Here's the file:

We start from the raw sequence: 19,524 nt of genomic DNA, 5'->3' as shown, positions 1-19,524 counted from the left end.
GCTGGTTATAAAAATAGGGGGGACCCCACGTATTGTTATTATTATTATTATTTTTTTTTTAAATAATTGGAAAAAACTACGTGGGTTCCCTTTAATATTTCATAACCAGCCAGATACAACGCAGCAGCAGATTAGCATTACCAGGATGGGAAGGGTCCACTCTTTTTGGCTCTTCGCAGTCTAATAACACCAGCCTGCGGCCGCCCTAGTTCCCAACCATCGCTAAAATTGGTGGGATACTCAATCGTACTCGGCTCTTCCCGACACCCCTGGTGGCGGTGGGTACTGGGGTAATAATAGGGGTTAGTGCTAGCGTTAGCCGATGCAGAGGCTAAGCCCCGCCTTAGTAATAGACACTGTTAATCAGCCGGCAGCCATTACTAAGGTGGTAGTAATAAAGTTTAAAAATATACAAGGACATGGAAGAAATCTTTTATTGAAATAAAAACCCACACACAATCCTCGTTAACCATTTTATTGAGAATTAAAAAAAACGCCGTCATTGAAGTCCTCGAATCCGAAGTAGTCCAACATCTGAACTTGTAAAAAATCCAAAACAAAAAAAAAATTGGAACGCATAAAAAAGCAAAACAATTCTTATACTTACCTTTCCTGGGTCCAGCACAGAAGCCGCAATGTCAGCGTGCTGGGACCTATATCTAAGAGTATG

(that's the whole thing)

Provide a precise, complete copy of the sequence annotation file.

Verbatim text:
We start from the raw sequence: 19,524 nt of genomic DNA, 5'->3' as shown, positions 1-19,524 counted from the left end.
GCTGGTTATAAAAATAGGGGGGACCCCACGTATTGTTATTATTATTATTATTTTTTTTTTAAATAATTGGAAAAAACTACGTGGGTTCCCTTTAATATTTCATAACCAGCCAGATACAACGCAGCAGCAGATTAGCATTACCAGGATGGGAAGGGTCCACTCTTTTTGGCTCTTCGCAGTCTAATAACACCAGCCTGCGGCCGCCCTAGTTCCCAACCATCGCTAAAATTGGTGGGATACTCAATCGTACTCGGCTCTTCCCGACACCCCTGGTGGCGGTGGGTACTGGGGTAATAATAGGGGTTAGTGCTAGCGTTAGCCGATGCAGAGGCTAAGCCCCGCCTTAGTAATAGACACTGTTAATCAGCCGGCAGCCATTACTAAGGTGGTAGTAATAAAGTTTAAAAATATACAAGGACATGGAAGAAATCTTTTATTGAAATAAAAACCCACACACAATCCTCGTTAACCATTTTATTGAGAATTAAAAAAAACGCCGTCATTGAAGTCCTCGAATCCGAAGTAGTCCAACATCTGAACTTGTAAAAAATCCAAAACAAAAAAAAAATTGGAACGCATAAAAAAGCAAAACAATTCTTATACTTACCTTTCCTGGGTCCAGCACAGAAGCCGCAATGTCAGCGTGCTGGGACCTATATCTAAGAGTATG